Several years ago, Dr. Hina Chaudhry, Associate Professor of Medicine and Director of Cardiovascular Regenerative Medicine at the Icahn School of Medicine at Mount Sinai, discovered a new class of stem cells.
The stem cells she identified originate in the placenta—making them easy to obtain—and have the ability to form functional heart and blood cells. They also have an intrinsic property that allows them to develop into various types of heart cells, to home in on the site of an injury and repair it.
“It’s a novel finding—a paradigm shift,” she said about the discovery.
Dr. Chaudhry’s laboratory received their first NYSTEM (New York Stem Cell Science) award in 2014, when she proposed isolating these cells and introducing them to mice intravenously as a treatment for cardiac disease. The project was incredibly successful.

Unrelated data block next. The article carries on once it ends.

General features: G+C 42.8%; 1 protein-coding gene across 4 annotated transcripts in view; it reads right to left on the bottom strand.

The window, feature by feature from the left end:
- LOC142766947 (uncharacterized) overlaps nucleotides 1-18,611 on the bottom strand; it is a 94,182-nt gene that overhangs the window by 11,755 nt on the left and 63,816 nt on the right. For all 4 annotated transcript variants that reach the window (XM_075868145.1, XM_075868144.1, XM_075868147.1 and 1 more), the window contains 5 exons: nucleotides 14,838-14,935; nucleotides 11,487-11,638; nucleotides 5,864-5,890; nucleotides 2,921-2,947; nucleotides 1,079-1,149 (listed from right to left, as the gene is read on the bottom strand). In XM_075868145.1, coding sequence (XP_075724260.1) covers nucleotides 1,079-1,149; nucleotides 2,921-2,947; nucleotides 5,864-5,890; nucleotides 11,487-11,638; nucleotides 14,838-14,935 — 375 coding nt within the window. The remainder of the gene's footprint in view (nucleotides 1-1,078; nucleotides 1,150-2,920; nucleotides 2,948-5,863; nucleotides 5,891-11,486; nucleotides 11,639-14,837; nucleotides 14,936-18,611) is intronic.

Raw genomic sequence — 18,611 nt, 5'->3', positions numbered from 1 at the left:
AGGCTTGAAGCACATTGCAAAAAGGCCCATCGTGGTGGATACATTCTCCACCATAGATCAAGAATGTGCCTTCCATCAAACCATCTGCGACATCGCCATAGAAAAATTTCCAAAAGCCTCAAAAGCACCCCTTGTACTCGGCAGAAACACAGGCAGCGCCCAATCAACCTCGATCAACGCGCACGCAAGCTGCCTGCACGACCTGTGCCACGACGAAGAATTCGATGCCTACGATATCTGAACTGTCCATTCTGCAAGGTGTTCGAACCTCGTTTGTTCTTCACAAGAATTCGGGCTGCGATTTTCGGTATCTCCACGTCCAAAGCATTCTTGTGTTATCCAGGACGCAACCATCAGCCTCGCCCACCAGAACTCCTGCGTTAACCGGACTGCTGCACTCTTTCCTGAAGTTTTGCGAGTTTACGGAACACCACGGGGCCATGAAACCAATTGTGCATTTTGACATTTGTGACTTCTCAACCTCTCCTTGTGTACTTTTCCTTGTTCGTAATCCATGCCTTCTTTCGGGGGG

“The cells have really surprised us in what we are able to do with them,” she said.
Dr. Chaudhry was recently awarded a second NYSTEM grant to continue her work and translate her findings from mouse models to human applications.
NYSTEM funding has been critical in enabling this work, said Chaudhry, as the program has provided funding for more avant garde, early stage research on stem cells, whereas other funders, like NIH, look for more established projects.
“The NYSTEM funding has set us up to compete for NIH funding on this subject,” she said.
The funding has also helped create jobs and launch the careers of younger stem cell scientists, supporting the full salaries of two post-doctoral researchers in the lab.
Dr. Chaudhry is optimistic that the NYSTEM funded projects will lead to additional economic development, and has launched a biotech company with the hopes of commercializing her findings.